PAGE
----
Churchill and Professor Lindemann, Lord Cherwell

Churchill and Professor Lindemann, Lord Cherwell

I reviewed the 1940-45 vis­i­tors books at Che­quers. I was struck by how often Lord Cher­well (Fred­er­ick Lin­de­mann) was there—far more than fam­i­ly and staff. He vis­it­ed more than Brack­en and Beaver­brook, or the Chiefs of Staff. What do you make of him? What’s best to read on him? —A.R., London

Lindemann, Air Marshal Portal, Admiral Cunningham and Churchill watching an antiaircraft gunnery exhibition, June 1941. (Imperial War Museum)
Lin­de­mann, Air Mar­shal Por­tal, Admi­ral of the Fleet Sir Dud­ley Pound and Churchill watch­ing an anti-air­craft gun­nery exhi­bi­tion, June 1941. (Impe­r­i­al War Museum)

Most frequent visitor

After the death of the F.E. Smith, the first Lord Birken­head, Fred­er­ick Lin­de­mann, Lord Cher­well (1886-1957) was prob­a­bly Churchill’s clos­est friend. His sig­na­ture is also the most fre­quent in the vis­i­tors book at Chartwell, where it appears 86 times, more than any­one else (Bren­dan Brack­en only 31, although vis­i­tors usu­al­ly signed only when stay­ing overnight, and Brack­en fre­quent­ly returned to Lon­don). He was invalu­able to Churchill in his abil­i­ty to reduce com­pli­cat­ed sci­en­tif­ic prin­ci­ples and the­o­ries to brief lay­man terms every­one could understand.

Ardent­ly pro-Churchill, Cher­well sev­er­al times clashed with gov­ern­ment sci­en­tif­ic advi­sors. He want­ed even more strate­gic bomb­ing of Ger­many than “Bomber” Har­ris; he opposed the effec­tive “Win­dow” (Chaff) radar jam­ming tech­nique; he deemed Hitler’s V2 rock­ets imprac­ti­cal, until they began falling on Lon­don. On the oth­er hand, he was one of the first to urge the impor­tance of atom bomb research. An excel­lent arti­cle on his wartime role is Antoine Capet, “Sci­en­tif­ic Weapon­ry: How Churchill Encour­aged the ‘Boffins’ and Defied the ‘Blimps,'” The Churchillian, Spring 2013.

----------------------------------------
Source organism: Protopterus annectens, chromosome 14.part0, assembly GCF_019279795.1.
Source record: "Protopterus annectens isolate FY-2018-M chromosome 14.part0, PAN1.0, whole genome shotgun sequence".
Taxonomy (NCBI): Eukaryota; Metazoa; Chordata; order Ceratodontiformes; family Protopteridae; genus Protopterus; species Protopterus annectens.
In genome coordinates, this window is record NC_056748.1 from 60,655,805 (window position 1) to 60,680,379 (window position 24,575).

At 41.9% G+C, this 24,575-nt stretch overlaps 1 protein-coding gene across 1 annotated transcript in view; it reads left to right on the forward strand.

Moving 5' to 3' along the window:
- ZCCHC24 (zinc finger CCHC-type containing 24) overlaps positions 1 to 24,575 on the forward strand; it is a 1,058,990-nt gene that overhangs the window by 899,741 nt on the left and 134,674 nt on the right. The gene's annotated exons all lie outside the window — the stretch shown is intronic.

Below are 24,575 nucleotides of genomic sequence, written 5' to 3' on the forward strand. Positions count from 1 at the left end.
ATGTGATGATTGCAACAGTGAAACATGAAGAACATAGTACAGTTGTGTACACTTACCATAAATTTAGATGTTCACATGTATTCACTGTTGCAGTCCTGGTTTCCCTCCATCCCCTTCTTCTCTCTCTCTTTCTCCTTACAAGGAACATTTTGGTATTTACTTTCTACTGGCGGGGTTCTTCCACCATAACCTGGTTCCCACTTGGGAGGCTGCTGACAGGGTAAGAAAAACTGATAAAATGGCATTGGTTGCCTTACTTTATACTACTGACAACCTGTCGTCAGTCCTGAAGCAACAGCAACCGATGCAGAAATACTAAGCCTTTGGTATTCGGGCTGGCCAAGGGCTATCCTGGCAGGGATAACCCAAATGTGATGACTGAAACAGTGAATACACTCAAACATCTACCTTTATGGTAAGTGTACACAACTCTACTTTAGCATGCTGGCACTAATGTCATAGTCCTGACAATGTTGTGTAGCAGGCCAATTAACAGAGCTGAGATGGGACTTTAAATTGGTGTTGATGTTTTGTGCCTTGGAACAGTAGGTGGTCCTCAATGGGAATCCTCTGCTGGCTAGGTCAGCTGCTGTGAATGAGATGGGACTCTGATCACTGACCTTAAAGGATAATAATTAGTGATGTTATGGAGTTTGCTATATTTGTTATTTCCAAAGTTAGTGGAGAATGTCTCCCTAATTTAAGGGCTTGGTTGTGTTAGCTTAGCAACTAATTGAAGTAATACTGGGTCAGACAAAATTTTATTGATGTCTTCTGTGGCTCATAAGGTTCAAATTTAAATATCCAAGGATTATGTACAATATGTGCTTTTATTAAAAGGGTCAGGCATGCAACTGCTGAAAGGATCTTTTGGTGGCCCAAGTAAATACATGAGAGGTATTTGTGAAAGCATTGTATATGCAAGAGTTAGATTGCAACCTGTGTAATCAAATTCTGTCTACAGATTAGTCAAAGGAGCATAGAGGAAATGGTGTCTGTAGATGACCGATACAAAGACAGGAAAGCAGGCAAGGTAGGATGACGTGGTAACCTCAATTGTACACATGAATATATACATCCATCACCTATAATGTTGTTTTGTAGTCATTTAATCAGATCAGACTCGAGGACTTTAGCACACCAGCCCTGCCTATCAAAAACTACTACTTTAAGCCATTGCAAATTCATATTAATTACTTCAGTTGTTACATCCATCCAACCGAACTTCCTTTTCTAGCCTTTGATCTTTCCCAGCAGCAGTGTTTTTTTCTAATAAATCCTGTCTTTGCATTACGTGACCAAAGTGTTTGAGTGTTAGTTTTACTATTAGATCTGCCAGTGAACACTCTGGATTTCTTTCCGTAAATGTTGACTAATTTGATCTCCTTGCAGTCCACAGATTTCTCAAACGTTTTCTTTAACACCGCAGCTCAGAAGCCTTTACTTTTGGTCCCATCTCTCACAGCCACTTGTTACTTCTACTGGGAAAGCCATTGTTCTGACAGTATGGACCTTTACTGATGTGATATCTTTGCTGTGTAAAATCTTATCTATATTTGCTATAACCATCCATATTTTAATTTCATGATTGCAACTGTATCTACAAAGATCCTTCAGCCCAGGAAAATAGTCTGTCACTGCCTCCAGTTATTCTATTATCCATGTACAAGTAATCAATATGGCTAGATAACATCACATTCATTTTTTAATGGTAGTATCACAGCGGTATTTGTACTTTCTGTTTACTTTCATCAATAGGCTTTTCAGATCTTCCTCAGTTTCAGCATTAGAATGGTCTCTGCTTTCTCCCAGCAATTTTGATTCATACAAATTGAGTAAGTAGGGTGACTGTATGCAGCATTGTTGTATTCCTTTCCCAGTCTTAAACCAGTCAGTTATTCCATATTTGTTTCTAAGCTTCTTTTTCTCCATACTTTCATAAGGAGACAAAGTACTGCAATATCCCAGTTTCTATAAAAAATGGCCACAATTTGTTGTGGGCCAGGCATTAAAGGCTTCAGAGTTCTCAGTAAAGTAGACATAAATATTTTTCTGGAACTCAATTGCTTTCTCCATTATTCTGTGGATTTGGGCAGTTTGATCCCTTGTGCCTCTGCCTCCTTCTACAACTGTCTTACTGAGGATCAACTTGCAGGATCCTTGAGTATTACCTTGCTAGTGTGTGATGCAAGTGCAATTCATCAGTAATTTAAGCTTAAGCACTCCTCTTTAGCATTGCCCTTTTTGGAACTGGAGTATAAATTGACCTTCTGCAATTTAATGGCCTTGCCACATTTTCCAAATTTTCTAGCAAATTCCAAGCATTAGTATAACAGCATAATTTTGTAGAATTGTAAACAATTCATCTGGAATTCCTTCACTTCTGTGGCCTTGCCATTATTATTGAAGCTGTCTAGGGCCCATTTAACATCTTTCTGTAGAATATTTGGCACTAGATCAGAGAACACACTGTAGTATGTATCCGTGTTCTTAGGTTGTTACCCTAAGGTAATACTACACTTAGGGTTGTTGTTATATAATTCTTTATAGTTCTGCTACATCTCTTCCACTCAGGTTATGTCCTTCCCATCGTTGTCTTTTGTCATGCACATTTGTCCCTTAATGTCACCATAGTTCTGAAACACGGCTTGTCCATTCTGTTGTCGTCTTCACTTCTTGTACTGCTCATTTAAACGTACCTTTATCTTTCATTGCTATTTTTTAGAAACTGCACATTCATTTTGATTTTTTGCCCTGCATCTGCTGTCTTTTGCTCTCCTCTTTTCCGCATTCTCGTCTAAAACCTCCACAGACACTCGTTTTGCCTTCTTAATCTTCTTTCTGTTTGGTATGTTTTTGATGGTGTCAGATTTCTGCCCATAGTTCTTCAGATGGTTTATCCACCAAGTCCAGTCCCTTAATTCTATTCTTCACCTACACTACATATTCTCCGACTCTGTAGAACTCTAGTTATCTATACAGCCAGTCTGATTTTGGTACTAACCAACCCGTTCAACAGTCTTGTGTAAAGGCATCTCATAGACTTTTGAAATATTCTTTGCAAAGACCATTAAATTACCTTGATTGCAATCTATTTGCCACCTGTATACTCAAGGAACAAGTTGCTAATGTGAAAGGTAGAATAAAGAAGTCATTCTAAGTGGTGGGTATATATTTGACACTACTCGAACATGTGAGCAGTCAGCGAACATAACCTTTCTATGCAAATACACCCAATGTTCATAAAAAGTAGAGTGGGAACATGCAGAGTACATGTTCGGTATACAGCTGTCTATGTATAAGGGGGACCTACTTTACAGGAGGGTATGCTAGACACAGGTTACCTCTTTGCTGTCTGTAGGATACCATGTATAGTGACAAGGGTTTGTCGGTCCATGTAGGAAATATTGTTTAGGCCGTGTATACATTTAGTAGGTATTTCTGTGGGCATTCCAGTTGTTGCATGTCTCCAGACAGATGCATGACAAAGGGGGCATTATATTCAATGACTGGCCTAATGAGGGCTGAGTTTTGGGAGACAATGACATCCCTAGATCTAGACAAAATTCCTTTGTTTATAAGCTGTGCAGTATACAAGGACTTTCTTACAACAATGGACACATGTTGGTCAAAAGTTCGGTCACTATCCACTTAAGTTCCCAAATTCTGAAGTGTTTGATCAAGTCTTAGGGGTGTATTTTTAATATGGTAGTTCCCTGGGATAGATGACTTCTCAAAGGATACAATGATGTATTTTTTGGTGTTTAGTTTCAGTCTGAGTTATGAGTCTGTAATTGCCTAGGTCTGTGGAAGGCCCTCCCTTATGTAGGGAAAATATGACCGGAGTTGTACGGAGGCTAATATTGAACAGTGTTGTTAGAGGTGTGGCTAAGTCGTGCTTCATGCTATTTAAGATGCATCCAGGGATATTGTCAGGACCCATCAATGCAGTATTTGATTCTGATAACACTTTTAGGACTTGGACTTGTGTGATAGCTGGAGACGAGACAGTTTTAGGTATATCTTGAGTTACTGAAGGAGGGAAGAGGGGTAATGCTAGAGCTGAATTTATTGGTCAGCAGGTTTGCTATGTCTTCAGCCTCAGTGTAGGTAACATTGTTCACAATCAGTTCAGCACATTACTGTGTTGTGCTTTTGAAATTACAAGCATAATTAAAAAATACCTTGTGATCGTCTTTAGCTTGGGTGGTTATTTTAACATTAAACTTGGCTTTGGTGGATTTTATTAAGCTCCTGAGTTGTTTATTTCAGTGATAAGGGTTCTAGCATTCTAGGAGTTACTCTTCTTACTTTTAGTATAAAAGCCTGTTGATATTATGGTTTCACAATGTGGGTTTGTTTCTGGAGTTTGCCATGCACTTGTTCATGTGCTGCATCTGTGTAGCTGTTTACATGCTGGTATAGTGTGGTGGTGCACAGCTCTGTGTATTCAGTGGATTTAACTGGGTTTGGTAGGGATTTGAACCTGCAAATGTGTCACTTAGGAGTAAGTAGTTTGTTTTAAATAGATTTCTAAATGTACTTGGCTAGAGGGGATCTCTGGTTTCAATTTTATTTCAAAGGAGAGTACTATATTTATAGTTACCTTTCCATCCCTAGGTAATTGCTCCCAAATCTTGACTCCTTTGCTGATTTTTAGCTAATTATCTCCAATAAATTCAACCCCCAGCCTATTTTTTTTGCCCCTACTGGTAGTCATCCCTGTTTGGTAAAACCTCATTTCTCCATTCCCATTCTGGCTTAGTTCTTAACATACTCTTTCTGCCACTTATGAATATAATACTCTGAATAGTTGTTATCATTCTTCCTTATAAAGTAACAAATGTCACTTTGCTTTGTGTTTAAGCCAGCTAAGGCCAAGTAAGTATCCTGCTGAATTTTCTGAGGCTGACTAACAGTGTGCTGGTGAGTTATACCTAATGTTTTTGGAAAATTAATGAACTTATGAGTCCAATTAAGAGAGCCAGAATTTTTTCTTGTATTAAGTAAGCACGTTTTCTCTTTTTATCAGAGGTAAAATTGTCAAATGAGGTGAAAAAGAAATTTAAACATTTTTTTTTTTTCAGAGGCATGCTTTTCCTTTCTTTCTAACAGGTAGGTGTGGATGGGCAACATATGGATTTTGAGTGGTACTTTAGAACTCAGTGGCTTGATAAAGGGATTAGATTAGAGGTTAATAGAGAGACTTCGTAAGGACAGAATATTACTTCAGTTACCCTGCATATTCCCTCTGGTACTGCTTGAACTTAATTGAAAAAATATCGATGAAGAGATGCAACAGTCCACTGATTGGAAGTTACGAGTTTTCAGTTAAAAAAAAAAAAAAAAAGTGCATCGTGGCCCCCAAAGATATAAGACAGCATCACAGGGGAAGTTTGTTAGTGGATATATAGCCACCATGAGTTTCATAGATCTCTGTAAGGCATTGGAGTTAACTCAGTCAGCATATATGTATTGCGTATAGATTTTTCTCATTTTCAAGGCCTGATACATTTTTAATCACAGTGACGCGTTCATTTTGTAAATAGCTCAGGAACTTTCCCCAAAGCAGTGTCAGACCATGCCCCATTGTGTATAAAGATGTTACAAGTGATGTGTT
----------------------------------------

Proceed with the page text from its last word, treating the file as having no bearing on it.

Books on Cherwell / Lindemann

The “stan­dard work” on Cher­well is still the sec­ond Lord Birkenhead’s The Prof in Two World Wars (Lon­don: Collins, 1961), aka The Pro­fes­sor and the Prime Min­is­ter (Boston: Houghton Mif­flin, 1962). A more recent biog­ra­phy is Adri­an Fort, Prof (Lon­don: Jonathan Cape, 2003).
Thomas Wilson’s Churchill and the Prof (Lon­don: Cas­sell, 1995) focus­es on the rela­tion­ship in World War II, includ­ing Radar, the Ger­man Knicke­bein guid­ance sys­tem, strate­gic bomb­ing, even the Bat­tle of the Atlantic, includ­ing the com­par­a­tive­ly neglect­ed area of ship­ping to the Mid­dle and Far East. Wil­son also con­sid­ers Cherwell’s many mem­os to Churchill on post­war recov­ery. Despite deep hos­til­i­ty to Ger­many, Lin­de­mann nev­er bought into the Mor­gen­thau Plan of cre­at­ing a “pas­toral,” non-indus­tri­al Ger­many after the war.

2 thoughts on “Churchill and Professor Lindemann, Lord Cherwell

  1. In your pho­to­graph, top left, of Churchill with Prof Lin­de­mann, the naval offi­cer stand­ing next to Churchill was Admi­ral and First Sea Lord Sir Dud­ley Pound, the imme­di­ate pre­de­ces­sor of Admi­ral Cun­ning­ham (who does not appear any­where in this photograph).

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